Proceedings of The Physiological Society

University of Oxford (2011) Proc Physiol Soc 23, C19

Oral Communications

Muscle afferent feedback contributions to ventilatory and cardiovascular control in humans

R. M. Bruce1, M. J. White1

1. School of Sport and Exercise Sciences, University of Birmingham, Birmingham, United Kingdom.

The role of muscle metaboreceptive and mechanoreceptive afferents in human cardiorespiratory control can be examined using post exercise circulatory occlusion (PECO) and passive muscle stretch respectively avoiding the involvement of central command (Drew et al 2008). In a series of trials, the respiratory and cardiovascular responses to combinations of passive calf muscle stretch and PECO during inhalation of a hypercapnic gas mixture were examined. These controlled for the effects of 1) the sensitising effects on muscle afferents of metabolites produced in exercise and 2) hypercapnia induced elevated central respiratory drive, in the absence of central command. With local Ethical Committee approval, 12 healthy males performed 4 trials whilst positioned in a Biodex isokinetic dynamometer. Their right foot was attached to a footplate with the centre of rotation of their ankle aligned with that of the machine. During the test phases of each trial, circulation through the right leg was occluded by inflation of a thigh cuff to 200mmHg. Subsequently subjects either rested for 1.5 min, Control Trial (Con) or plantarflexed their ankle at 50% maximum force for 1.5min, Exercise Trial (Ex). Thereafter in each trial a further 7.5 min of occlusion followed which comprised a 3.5min rest period, a 3min sustained calf stretch period (performed automatically by the Biodex) and a further 1min rest period post stretch. These two trials were performed breathing air and were repeated breathing a normoxic, hypercapnic (5% CO2) gas mixture (CO2 trial and CO2+Ex trial). Minute ventilation (VE), mean arterial pressure (MAP) and heart rate (HR) were continuously recorded. Inhalation of the hypercapnic gas increased baseline VE, HR and MAP (+26.5+/-2.3 L.min-1, +6 +/-2.5 beats.min-1, +9.7+/-3 mmHg; Mean+/-S.E.M.) above control values (9.0+/-0.7 L.min-1, 63+/-2.5 beats.min-1, 87.6+/-2.6 mmHg) respectively. Exercise caused a further significant increase in these variables from baseline during both trials (P<0.05) ANOVA. MAP remained significantly elevated above baseline during PECO (P<0.05). VE returned to baseline levels during PECO in the Ex trial but remained at end exercise levels (+7.6+/-1.9 L.min-1) during PECO in the CO2+Ex trial. Passive stretch caused a 2.2+/-0.6 L.min-1 further increase in VE during the CO2+Ex trial and a 3.3+/-1.3 L.min-1 increase in the CO2 trial. Stretch caused no increase in VE when participants inhaled air. These results indicate that feedback from muscle metabo and mechanoreceptive afferents stimulate ventilation during concurrent hypercapnia. It is as yet unclear whether the hypercapnic background contributes to the observed alterations in ventilation through a central or peripheral mechanism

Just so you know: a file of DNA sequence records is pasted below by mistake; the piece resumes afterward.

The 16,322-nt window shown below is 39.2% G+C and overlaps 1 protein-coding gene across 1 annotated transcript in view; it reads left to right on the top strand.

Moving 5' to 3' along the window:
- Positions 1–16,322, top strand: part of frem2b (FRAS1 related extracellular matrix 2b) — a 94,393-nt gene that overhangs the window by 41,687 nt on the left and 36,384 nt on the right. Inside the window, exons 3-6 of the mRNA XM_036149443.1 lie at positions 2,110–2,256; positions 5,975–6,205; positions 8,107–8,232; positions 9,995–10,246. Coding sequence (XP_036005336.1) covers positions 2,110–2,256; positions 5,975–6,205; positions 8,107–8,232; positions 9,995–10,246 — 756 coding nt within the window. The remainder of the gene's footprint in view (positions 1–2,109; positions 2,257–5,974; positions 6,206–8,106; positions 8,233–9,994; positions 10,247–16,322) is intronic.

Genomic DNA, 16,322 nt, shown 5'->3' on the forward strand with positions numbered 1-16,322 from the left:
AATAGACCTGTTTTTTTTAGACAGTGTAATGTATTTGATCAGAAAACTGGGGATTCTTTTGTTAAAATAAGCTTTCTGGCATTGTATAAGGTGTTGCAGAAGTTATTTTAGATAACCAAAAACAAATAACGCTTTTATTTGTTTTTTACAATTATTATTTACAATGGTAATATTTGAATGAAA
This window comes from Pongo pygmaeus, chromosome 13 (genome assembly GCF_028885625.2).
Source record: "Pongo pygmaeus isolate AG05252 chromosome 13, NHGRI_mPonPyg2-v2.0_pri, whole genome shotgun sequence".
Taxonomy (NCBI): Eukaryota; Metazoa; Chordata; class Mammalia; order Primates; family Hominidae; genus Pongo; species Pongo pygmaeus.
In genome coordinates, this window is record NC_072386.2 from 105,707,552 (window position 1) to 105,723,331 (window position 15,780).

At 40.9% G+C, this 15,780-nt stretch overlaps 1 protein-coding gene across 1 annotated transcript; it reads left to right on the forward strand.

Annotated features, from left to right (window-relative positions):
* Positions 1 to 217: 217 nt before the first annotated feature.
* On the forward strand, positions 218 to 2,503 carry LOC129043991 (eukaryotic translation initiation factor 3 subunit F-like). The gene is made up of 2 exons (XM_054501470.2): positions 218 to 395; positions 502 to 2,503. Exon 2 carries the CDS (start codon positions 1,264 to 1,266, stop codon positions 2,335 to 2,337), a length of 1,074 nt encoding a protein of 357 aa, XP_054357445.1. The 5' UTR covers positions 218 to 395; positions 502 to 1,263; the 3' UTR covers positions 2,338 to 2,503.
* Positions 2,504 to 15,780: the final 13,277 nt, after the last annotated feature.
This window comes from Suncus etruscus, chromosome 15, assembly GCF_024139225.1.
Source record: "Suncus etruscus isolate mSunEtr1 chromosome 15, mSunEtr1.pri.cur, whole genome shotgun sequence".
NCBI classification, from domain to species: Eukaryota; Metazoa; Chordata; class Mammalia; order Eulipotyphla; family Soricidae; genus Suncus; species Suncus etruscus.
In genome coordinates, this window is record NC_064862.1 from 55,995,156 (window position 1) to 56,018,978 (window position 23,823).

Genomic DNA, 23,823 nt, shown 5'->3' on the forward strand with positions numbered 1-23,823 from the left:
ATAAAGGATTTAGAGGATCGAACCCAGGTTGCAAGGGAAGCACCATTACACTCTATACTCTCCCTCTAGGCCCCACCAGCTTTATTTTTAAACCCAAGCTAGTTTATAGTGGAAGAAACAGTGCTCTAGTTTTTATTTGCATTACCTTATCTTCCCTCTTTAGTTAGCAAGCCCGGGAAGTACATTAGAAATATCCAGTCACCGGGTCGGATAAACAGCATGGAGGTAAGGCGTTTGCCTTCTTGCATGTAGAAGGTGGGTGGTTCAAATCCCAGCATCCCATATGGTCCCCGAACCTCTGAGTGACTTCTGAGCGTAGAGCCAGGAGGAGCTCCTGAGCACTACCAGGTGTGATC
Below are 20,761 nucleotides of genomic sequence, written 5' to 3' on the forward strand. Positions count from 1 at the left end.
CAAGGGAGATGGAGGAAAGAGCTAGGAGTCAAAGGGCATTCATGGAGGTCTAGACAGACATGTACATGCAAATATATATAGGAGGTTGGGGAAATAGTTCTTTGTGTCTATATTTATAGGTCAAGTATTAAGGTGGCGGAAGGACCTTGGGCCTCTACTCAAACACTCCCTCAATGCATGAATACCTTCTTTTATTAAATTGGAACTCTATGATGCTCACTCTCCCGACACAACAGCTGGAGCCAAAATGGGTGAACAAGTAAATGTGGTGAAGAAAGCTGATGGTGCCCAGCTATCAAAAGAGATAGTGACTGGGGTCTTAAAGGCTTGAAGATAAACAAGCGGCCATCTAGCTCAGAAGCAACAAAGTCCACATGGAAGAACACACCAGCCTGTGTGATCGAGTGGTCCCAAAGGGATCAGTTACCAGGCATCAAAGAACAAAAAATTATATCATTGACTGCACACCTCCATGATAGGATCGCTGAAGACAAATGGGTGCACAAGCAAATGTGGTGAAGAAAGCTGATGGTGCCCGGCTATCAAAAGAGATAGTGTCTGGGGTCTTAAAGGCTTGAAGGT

Where applicable, experiments conform with Society ethical requirements